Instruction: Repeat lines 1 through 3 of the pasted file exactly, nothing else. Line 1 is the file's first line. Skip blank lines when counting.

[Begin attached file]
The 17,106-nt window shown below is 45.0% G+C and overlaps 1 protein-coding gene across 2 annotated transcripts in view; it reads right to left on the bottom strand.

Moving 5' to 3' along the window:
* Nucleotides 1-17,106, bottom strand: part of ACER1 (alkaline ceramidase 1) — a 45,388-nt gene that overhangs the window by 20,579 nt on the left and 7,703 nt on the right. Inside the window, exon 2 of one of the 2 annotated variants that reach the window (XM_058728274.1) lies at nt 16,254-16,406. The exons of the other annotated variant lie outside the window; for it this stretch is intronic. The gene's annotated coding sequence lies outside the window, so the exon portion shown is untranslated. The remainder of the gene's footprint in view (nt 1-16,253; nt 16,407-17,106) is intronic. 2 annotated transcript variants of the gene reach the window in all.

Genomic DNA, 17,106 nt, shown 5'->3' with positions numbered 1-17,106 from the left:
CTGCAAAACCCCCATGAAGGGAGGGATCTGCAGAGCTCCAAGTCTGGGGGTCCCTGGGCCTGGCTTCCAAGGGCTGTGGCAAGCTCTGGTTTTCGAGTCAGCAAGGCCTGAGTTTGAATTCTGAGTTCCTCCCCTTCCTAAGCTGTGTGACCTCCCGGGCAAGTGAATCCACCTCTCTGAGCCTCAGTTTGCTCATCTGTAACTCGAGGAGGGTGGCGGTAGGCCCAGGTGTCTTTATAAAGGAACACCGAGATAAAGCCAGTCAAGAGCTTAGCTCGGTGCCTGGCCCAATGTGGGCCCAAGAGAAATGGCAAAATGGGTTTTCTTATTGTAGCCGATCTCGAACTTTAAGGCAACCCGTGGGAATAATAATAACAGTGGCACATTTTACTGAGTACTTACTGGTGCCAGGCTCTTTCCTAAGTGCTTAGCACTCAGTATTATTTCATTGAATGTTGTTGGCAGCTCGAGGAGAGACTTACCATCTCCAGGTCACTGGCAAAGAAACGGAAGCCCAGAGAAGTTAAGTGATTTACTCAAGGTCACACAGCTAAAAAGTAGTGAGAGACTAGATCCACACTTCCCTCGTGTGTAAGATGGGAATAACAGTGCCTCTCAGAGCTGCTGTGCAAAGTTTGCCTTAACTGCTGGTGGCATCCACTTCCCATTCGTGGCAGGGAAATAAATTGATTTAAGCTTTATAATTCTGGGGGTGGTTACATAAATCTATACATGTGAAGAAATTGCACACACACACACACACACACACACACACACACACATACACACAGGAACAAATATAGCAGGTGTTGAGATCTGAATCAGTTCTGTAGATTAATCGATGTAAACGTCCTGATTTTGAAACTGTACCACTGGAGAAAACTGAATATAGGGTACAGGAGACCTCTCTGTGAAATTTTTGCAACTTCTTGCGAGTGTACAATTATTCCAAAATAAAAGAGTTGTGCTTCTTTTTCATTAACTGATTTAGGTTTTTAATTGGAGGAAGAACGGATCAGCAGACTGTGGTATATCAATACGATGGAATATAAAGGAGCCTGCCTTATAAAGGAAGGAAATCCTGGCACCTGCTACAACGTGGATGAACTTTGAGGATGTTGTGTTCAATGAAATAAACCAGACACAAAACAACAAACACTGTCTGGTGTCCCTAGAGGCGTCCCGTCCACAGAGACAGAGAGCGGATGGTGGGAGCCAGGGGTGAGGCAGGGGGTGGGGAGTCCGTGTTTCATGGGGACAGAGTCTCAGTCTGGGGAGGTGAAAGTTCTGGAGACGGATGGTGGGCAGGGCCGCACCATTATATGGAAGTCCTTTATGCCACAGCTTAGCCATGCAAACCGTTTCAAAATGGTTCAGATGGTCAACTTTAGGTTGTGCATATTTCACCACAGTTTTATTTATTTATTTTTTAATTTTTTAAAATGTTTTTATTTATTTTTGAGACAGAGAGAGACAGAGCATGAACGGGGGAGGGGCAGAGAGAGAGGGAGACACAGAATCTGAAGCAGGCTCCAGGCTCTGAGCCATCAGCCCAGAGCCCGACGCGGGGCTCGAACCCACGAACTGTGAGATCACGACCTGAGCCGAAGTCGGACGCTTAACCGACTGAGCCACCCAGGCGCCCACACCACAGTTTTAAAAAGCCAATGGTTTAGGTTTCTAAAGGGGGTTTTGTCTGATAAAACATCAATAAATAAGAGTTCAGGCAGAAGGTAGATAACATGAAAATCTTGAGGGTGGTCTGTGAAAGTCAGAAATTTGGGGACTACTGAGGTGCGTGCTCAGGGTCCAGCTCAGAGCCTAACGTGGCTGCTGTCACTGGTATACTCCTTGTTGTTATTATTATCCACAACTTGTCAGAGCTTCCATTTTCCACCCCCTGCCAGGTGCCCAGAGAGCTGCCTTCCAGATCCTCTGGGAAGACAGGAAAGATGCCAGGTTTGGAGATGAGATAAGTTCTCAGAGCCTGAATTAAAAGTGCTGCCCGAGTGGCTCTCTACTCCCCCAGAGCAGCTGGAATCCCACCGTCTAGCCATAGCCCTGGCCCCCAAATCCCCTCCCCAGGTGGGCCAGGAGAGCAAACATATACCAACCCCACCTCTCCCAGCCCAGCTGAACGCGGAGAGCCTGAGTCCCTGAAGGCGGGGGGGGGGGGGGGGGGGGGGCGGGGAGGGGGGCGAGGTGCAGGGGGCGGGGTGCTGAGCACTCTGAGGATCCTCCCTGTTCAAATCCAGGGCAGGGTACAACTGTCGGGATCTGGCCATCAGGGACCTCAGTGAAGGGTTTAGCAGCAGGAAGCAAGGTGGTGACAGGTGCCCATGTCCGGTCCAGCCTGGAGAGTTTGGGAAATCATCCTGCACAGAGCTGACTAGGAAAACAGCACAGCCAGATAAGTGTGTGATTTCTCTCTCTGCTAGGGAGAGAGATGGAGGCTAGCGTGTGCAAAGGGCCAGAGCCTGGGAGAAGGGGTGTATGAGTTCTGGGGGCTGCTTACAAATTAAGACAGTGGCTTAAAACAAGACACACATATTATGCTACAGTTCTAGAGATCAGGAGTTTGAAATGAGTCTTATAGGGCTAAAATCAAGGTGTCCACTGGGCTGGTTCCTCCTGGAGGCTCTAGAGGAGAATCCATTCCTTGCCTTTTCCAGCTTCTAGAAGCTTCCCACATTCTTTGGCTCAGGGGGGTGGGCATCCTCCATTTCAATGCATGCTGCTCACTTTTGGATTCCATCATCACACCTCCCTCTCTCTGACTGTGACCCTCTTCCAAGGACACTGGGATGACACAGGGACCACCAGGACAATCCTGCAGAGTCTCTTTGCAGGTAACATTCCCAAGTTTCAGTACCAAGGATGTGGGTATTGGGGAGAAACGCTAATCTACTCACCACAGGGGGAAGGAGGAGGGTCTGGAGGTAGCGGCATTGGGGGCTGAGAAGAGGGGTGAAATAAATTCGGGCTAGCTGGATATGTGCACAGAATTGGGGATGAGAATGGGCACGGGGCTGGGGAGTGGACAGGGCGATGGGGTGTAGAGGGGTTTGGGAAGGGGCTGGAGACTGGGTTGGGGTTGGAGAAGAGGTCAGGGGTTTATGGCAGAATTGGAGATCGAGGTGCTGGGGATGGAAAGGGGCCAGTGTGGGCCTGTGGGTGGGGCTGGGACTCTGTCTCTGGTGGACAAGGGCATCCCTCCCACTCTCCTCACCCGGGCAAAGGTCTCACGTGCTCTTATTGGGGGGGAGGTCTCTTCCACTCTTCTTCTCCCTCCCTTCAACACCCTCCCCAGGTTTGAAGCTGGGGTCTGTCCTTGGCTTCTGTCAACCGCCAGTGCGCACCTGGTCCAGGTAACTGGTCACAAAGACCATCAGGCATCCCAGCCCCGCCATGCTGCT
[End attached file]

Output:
The 17,106-nt window shown below is 45.0% G+C and overlaps 1 protein-coding gene across 2 annotated transcripts in view; it reads right to left on the bottom strand.

Moving 5' to 3' along the window:
* Nucleotides 1-17,106, bottom strand: part of ACER1 (alkaline ceramidase 1) — a 45,388-nt gene that overhangs the window by 20,579 nt on the left and 7,703 nt on the right. Inside the window, exon 2 of one of the 2 annotated variants that reach the window (XM_058728274.1) lies at nt 16,254-16,406. The exons of the other annotated variant lie outside the window; for it this stretch is intronic. The gene's annotated coding sequence lies outside the window, so the exon portion shown is untranslated. The remainder of the gene's footprint in view (nt 1-16,253; nt 16,407-17,106) is intronic. 2 annotated transcript variants of the gene reach the window in all.